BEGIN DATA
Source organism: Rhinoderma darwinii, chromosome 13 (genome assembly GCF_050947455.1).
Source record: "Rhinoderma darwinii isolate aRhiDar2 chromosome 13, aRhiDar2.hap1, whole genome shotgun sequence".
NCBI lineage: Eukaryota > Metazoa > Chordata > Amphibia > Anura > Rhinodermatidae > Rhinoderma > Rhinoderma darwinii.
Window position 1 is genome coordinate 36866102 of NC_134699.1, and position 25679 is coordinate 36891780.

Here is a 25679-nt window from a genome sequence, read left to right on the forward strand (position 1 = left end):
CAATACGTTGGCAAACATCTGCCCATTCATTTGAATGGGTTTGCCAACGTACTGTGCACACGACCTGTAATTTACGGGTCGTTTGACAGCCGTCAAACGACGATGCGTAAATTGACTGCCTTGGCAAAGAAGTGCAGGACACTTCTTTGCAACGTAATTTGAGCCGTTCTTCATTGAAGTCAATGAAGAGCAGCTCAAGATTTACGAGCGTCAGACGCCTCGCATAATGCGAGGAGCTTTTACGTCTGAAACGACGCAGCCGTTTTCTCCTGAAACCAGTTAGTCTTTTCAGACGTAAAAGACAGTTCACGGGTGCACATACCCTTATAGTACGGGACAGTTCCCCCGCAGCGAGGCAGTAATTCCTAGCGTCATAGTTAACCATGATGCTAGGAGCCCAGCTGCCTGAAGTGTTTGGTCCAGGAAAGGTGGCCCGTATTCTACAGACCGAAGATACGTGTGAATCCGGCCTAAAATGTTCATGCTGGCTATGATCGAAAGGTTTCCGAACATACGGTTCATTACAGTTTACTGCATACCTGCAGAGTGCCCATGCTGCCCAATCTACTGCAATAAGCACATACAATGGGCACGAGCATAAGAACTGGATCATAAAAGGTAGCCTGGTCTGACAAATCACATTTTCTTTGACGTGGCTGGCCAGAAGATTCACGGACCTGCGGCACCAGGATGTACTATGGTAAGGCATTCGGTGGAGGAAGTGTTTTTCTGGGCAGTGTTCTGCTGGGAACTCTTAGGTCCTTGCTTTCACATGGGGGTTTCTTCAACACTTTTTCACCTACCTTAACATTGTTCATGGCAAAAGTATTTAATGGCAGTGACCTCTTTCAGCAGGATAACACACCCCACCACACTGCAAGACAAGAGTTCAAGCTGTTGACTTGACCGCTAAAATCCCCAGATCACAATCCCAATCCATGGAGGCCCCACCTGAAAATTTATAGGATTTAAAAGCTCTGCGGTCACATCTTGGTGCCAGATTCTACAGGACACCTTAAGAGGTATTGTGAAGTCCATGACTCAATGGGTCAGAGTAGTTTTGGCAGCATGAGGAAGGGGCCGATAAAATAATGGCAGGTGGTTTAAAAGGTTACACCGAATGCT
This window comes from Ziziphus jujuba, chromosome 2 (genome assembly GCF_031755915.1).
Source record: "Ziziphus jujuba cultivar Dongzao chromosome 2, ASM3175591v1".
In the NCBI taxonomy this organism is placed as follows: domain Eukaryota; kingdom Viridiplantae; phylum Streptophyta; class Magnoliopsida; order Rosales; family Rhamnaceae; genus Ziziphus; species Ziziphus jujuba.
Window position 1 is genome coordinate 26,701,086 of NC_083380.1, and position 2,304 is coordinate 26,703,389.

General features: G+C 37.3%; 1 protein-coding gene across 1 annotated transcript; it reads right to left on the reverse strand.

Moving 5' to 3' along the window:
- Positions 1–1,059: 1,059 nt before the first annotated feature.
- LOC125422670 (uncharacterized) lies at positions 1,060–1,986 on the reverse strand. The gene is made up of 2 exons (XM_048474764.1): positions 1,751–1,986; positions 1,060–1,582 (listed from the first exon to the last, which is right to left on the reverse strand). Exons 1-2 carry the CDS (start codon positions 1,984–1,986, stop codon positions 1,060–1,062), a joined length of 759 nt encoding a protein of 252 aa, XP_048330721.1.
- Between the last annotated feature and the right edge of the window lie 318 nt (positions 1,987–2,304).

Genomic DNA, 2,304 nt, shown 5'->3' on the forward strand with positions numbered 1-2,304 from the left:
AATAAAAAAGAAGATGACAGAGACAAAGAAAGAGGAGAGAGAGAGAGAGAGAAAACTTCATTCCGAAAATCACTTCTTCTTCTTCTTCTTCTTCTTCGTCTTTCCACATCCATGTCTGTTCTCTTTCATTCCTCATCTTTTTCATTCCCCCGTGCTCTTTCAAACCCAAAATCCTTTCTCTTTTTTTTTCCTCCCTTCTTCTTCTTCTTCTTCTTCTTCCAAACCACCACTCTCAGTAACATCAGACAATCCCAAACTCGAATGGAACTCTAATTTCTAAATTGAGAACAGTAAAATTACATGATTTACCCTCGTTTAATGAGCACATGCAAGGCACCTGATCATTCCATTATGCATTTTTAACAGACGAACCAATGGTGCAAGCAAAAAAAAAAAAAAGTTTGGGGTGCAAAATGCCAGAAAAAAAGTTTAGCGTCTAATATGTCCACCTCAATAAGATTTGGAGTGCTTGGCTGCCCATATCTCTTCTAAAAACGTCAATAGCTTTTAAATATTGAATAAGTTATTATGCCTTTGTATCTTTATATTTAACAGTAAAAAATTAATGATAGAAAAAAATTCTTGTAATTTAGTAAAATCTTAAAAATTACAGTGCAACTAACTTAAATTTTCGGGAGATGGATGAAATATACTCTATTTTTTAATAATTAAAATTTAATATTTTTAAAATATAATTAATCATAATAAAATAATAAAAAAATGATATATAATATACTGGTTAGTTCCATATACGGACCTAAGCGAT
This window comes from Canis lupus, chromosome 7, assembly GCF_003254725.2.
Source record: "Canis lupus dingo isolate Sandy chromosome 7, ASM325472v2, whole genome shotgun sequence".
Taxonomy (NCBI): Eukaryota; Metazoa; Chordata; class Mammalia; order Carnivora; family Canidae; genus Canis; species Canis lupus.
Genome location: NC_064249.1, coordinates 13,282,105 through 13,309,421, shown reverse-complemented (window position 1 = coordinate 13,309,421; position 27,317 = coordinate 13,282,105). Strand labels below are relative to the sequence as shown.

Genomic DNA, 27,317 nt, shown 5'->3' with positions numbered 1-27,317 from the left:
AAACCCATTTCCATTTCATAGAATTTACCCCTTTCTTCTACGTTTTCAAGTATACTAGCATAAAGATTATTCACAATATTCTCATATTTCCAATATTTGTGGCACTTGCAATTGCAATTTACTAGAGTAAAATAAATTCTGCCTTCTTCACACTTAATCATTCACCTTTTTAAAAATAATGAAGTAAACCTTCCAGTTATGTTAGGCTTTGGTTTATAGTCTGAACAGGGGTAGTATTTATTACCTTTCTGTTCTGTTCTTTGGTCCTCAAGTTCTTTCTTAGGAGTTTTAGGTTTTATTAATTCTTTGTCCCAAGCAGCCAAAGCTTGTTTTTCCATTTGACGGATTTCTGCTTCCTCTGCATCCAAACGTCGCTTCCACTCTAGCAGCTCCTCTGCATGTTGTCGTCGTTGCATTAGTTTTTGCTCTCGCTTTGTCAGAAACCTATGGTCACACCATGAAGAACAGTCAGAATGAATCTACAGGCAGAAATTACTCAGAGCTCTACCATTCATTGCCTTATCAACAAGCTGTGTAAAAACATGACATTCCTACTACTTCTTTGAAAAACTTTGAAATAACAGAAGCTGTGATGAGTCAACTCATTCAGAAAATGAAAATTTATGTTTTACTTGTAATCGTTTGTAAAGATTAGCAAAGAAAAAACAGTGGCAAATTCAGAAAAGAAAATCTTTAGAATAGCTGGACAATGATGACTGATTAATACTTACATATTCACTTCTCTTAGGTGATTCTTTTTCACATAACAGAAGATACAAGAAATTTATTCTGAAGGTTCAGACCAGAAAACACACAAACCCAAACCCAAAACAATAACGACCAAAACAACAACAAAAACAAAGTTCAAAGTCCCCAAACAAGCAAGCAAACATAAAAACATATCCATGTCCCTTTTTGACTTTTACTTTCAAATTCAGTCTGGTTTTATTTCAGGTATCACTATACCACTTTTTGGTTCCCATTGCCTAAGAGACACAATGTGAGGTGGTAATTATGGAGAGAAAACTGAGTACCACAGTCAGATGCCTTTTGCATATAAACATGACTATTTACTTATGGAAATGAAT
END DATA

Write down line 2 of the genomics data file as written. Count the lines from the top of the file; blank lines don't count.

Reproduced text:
Source record: "Rhinoderma darwinii isolate aRhiDar2 chromosome 13, aRhiDar2.hap1, whole genome shotgun sequence".